I don't want a lot for Christmas. There is just one thing I need and that is Haier Asia's Life Size R2-D2 Robot Refrigerator. There isn't a single person on the planet that wouldn't benefit from this beauty. It's perfect. When you get thirsty in the middle of a Star Wars marathon, all you need to do is call your good old friend R2D2 over and he will bring you a cold one. No more asking your significant other — no more favors owed. The force will be with you always: Thirsty never will you be! JG

Cool children's books

Getting to read to your kids is one of the great joys of parenthood — perhaps second only to finding books that will keep them occupied for more than five minutes on their own while you stare at a wall or do whatever it was you did before you had kids. To that end, some recommendations for beautifully and intricately designed children's books that everyone in the family will enjoy:

Everything that Aleksandra and Daniel Mizielinski put out is essential. The young, prolific Polish husband and wife are the authors and illustrators of "Maps," a whimsical and richly detailed atlas that's full of illustrations of cultural, historical and zoological facts about dozens of countries. It's not comprehensive, but there's plenty to keep kids' attention for years. One of mine first looked at it just to pick out his favorite animals. Now he knows his continents. Countries and capitals next.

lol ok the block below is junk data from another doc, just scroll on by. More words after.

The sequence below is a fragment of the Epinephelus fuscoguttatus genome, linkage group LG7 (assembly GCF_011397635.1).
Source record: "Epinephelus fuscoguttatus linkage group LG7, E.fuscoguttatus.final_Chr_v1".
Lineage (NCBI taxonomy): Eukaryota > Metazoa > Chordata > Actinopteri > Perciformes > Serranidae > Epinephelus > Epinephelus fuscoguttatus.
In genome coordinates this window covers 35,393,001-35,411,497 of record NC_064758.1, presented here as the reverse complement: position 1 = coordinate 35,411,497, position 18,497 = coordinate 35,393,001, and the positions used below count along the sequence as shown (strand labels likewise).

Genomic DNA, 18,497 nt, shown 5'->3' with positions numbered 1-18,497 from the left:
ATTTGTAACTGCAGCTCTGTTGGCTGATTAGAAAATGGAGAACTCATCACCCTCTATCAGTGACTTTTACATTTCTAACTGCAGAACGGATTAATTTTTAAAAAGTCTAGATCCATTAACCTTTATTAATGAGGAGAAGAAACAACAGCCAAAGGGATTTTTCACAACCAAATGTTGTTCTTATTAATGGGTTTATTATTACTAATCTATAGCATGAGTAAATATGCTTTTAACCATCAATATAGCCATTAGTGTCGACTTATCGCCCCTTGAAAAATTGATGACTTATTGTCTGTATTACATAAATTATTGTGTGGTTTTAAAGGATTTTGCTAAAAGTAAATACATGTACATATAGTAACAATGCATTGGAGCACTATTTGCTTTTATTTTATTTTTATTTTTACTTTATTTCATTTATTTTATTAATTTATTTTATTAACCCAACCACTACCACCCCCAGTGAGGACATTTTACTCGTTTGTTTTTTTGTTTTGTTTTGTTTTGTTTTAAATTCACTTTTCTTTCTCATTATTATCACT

The Mizielinksis are behind the "Mamoko" books ("Welcome to Mamoko," "The World of Mamoko in the Time of Dragons," "The World of Mamoko in the Year 3000") that track dozens of anthropomorphic animals and monsters in wordless adventures through strange lands. It's one of those reader-becomes-the-narrator series that kids can have fun with on their own.

"Sky High" by Swiss author and illustrator Germano Zullo is about neighboring rich guys who get caught up in a race to build the tallest and most ornate mansion-skyscraper. It's delightfully absurd and beautifully designed. Plus, it offers a fitting lesson for the season about the perils of conspicuous consumption.

For really young kids, you can't get better number, shape and letter books than the collections by minimal realist illustrator Charley Harper. LM

Skull ($24.99) and Coup ($14.99)

For those who love the rush of a poker bluff but hate losing money, I recommend Skull or Coup, two very different strategy board games built on logic, deception and just enough randomness to piss everyone off.

In Coup, two to six players assume shifting roles to vie for political dominance in a sleekly dystopian future, although the game creators wisely keep the focus on strategy and human interaction, not hokey world-building. It therefore takes only about 20 minutes to play, a blessed departure from those three-hour Risk or Monopoly sinkholes. Allegedly descended from a West Coast biker gang ritual, Skull (three to six players) distills bluffing to its most elegant form. The mechanics are so ingeniously simple that Skull could be replicated with index cards, coasters or just about anything, but the art is entrancing enough to make it worthwhile to purchase. A game takes 30 to 45 minutes.